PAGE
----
Genome Engineering at Home

An IndieGoGo project recently started by Dr. Josiah Zayner, a molecular biophysicist, is trying to raise $10,000 in just 34 days. The goal? Raise enough money to produce an amazing product that will allow individuals to do genome engineering experiments at home.

The technique is called Clustered Regularly Interspaced Short Palindromic Repeats (CRISPR). Unlike previous techniques, which were technical and rather advanced, CRISPR is widely popular because it is precise yet relatively easy to use.

Yes, editing and engineering DNA is a task that nearly anyone can do, if they know how.

In essence, using a protein called CAS9, the technique can find a very specific sequence in a DNA sequence and cut it. CAS9 occurs naturally in cells as part of the immune system and, by finding and remembering parts of virus DNA, a cell can recognize and attack it when infected. This process enables genetic researchers to cut away and insert new DNA sequences at specific points in the genes of nearly any living cell.


The IndieGoGo project has, so far, raised over $4,000, and in just 7 days! It offers you 12 different options at varying prices—so no matter if you are just an interested enthusiast or a hardcore genetic engineer, there is something for you. Case in point, for $6 you get a biohacker sticker, and at the other extreme, in order to ensure that you can make your own original genetically engineered organism, Dr. Zayner will work with you to edit the genome of a bacteria or yeast to contain a unique trait for $5,000,.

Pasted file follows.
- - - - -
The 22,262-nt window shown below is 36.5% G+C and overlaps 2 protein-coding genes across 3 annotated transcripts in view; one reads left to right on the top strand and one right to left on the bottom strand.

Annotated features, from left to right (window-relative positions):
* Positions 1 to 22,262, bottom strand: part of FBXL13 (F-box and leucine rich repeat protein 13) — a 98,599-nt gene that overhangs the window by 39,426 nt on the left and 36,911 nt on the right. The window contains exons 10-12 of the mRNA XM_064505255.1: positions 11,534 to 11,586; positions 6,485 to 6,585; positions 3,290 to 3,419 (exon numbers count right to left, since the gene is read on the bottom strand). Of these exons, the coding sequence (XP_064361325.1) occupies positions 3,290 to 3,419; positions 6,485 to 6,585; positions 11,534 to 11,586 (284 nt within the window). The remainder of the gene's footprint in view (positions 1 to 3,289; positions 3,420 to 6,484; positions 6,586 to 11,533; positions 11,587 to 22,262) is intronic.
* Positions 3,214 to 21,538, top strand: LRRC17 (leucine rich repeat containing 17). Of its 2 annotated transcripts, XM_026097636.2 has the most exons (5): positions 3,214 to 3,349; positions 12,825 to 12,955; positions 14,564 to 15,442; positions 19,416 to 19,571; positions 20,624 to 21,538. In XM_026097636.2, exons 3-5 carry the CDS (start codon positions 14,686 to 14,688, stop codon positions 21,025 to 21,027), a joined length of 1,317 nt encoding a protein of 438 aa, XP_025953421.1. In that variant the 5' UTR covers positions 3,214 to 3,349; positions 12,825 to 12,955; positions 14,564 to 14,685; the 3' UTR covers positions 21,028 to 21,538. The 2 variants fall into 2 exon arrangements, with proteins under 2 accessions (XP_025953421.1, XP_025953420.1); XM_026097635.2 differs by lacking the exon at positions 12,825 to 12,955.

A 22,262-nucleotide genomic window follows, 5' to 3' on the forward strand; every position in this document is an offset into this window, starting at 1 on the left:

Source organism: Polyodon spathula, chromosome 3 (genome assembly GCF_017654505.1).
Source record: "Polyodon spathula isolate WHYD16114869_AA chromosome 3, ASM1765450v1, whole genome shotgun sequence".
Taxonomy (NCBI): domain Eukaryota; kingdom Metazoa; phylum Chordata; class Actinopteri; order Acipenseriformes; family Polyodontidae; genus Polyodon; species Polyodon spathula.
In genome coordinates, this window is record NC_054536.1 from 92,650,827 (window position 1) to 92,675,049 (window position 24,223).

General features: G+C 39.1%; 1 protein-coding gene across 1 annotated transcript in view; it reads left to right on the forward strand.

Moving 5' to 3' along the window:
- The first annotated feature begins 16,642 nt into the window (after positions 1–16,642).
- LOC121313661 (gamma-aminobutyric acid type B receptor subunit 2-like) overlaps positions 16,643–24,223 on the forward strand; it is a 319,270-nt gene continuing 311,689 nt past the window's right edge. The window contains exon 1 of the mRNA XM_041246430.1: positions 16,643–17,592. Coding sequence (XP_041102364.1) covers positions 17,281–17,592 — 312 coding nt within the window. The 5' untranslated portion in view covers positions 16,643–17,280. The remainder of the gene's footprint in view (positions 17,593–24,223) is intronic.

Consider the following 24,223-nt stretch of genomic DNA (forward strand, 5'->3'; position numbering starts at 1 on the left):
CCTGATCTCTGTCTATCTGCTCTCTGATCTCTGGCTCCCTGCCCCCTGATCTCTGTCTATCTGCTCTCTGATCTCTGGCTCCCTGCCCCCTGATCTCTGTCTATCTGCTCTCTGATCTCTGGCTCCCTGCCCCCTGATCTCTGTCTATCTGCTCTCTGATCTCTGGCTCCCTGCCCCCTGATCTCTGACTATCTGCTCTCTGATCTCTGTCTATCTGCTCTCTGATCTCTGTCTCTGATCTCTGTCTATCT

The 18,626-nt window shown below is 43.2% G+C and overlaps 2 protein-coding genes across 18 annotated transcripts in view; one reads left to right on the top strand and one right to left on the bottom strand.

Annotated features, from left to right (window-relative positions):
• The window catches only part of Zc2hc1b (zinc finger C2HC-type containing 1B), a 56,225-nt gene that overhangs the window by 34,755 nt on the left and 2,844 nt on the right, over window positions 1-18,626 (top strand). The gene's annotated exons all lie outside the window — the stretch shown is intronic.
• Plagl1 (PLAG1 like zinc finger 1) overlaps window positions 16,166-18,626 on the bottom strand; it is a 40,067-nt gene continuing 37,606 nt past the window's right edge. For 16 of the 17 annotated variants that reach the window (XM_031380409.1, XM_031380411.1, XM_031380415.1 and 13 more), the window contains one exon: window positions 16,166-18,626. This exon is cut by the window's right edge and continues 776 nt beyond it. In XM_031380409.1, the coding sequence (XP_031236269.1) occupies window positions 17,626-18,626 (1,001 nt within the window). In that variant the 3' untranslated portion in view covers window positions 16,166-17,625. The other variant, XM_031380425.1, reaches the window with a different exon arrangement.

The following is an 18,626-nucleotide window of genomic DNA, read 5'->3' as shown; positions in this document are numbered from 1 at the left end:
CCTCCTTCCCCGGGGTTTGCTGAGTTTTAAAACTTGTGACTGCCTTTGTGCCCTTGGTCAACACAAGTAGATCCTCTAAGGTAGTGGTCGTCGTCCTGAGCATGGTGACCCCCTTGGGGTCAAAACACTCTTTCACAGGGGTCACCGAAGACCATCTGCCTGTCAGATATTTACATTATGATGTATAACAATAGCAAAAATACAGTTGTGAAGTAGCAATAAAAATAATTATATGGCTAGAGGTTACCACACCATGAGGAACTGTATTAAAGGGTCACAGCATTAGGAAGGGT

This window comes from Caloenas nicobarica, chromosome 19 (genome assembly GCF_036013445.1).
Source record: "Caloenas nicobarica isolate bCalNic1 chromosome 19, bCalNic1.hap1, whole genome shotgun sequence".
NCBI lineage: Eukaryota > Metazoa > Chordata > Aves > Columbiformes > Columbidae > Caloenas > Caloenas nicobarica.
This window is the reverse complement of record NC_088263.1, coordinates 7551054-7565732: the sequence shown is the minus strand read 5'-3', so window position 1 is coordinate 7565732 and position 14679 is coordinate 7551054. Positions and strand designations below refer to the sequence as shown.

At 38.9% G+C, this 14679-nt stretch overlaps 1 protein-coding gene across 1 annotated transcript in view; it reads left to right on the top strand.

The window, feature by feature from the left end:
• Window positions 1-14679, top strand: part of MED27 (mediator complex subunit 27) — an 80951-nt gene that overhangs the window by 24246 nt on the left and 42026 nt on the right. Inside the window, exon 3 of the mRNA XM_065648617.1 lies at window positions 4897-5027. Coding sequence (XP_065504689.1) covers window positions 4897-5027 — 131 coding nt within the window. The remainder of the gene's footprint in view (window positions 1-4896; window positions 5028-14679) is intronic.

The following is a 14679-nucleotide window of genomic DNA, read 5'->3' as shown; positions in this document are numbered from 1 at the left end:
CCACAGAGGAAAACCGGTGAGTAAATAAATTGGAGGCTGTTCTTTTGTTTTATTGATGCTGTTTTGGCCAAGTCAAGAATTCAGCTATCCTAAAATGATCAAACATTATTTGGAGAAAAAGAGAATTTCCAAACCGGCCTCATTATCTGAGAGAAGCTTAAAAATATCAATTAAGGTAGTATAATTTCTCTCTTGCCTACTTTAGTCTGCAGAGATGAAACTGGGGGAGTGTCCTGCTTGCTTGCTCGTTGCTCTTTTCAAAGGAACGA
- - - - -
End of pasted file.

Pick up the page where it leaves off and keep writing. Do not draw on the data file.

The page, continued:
However, there are a number of notable things between these two extremes. For as low as $130, you can have your own Bacteria DIY CRISPR Kit, which includes everything you need to make precision genome edits in bacteria at home including CAS9, gRNA, and donor DNA templates for an example experiment.

The IndieGogo project is an offshoot of the Open Discovery Institute or ODIN, which Dr. Zayner established a year ago to provide resources to biohackers who want to do science at home. In his spare time, he teaches biohacking classes and tests protocols to build the kits.

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